Trade of the Decade

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"The only things that went up last year were gold and U.S. government bonds."

It was just too easy for us last year. The only things that went up last year were gold and U.S. government bonds. All we had to do was to stick to our 'Trade of the Decade'. . .sell stocks on rebounds, buy gold on dips. . .and we made money.

And now we face a grim task; for now we have to reckon with the year ahead. Stocks are no longer absurdly over-priced. Nor is oil. Nor is anything else—with one major exception—U.S. Treasury debt. Should you buy stocks, or sell them? Should you buy more gold now, or wait for the first signs of inflation? Is it time to buy the oil producers, or the gold miners? Will the world economy sink into a Japan-like slump, or will the feds cause a Zimbabwe-like catastrophe? Every day, our heads ache trying to figure it out.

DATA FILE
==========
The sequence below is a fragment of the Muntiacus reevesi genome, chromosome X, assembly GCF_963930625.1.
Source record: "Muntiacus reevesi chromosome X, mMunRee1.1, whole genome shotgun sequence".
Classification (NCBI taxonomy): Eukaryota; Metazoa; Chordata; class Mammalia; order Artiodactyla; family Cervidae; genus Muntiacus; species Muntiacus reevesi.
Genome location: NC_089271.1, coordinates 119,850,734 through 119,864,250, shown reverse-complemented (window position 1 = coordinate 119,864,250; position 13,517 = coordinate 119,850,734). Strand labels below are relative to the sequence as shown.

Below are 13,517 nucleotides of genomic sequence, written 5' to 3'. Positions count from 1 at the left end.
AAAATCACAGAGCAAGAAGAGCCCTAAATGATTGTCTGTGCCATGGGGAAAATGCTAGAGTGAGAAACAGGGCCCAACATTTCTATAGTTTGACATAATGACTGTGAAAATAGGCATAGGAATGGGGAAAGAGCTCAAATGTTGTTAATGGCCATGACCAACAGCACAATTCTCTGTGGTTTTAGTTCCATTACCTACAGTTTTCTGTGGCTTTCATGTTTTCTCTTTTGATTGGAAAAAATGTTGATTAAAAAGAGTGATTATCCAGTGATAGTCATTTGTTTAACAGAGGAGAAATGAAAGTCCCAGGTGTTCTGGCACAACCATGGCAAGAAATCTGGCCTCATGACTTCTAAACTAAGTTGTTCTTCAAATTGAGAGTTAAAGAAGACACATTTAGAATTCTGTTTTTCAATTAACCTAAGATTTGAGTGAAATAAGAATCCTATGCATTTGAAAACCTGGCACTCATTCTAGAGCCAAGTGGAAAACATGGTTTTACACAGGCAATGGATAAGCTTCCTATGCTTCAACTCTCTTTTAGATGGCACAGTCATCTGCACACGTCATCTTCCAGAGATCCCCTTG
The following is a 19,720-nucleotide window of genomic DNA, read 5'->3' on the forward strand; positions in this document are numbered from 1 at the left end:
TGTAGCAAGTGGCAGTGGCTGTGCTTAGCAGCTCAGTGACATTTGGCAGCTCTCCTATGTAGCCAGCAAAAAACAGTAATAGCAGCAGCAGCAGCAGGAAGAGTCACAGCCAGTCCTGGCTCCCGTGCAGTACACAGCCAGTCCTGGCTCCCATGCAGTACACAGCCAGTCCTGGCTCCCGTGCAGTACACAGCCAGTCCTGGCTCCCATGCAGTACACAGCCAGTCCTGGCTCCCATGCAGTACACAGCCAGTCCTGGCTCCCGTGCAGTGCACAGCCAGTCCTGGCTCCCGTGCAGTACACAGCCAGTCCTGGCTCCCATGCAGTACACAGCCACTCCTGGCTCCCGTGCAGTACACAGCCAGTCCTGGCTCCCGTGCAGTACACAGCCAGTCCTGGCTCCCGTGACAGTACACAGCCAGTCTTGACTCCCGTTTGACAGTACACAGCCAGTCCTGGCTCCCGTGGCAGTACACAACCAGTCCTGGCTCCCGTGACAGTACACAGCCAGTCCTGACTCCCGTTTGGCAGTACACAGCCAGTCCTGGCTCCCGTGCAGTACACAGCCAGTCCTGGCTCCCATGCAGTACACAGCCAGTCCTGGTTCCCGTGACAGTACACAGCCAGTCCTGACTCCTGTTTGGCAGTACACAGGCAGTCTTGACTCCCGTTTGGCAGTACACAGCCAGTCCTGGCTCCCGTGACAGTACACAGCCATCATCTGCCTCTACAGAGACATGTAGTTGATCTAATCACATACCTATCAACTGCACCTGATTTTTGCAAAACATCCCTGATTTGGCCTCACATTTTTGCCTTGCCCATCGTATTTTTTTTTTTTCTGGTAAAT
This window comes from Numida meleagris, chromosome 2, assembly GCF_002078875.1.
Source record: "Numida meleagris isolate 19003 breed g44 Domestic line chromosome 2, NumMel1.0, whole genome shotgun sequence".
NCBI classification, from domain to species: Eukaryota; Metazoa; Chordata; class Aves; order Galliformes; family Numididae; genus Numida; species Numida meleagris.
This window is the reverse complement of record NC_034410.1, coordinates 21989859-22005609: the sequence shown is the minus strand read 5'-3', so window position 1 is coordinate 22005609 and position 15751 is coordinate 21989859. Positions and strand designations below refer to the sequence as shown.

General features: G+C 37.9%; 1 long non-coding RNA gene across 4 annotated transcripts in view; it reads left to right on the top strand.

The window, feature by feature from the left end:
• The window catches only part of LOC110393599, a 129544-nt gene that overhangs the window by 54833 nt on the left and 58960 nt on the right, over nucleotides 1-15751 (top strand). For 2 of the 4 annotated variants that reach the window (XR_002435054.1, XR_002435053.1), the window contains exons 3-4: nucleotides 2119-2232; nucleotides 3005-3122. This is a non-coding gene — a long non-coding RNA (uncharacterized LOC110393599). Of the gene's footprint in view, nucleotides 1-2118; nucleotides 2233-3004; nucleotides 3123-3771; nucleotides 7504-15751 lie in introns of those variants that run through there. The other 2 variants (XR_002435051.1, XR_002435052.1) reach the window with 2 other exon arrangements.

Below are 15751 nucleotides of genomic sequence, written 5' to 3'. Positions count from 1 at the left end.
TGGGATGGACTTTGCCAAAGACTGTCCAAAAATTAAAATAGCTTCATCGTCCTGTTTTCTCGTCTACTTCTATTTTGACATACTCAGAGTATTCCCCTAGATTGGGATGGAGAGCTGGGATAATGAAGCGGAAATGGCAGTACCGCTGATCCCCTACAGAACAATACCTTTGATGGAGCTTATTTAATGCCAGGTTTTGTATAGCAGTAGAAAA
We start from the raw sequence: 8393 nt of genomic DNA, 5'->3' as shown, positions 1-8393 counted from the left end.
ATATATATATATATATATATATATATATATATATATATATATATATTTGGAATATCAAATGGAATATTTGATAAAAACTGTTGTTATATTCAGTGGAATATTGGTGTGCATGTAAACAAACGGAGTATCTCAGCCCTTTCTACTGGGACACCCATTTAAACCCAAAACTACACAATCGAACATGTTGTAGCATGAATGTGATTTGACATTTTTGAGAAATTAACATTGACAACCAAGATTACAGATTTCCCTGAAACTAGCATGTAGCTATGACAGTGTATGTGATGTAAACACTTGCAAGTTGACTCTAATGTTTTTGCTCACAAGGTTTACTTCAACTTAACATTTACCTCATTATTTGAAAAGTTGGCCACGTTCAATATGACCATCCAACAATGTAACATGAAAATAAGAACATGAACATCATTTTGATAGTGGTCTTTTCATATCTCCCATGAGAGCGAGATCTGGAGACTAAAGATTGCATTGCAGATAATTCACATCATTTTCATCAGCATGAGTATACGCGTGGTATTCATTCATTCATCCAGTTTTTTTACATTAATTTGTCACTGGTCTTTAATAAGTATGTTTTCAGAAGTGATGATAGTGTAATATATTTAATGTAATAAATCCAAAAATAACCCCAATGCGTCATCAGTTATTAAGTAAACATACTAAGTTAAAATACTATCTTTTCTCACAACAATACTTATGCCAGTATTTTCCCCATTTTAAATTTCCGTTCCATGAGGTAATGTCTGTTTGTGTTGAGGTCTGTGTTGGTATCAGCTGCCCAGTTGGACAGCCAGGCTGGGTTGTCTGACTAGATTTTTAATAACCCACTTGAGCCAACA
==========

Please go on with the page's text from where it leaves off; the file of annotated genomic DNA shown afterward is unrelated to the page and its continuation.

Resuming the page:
When America's economy was young and competitive it survived slumps and crashes without medical intervention. Now, every passing cold requires feeding tubes. And this latest bout of influenza has the doctors in a panic. They are casting aside warnings and giving the patient masses doses of the old quack treatments. They'll increase the dosage—until they run out of supplies—and then switch to those new, experimental medicines that have recently been used in field trials by Dr. Gono in Zimbabwe. Since they cannot leave well enough alone—the public won't stand for it—they will keep giving bigger and bigger doses, of more and more dangerous medicines, until the patient dies.

When? How? We wish we knew. But yesterday, we got word that the European Central Bank has found a way to do what the U.S. Fed is already doing—buying up government debt. As you may know, dear reader, when central banks buy government debt, the money supply increases directly.

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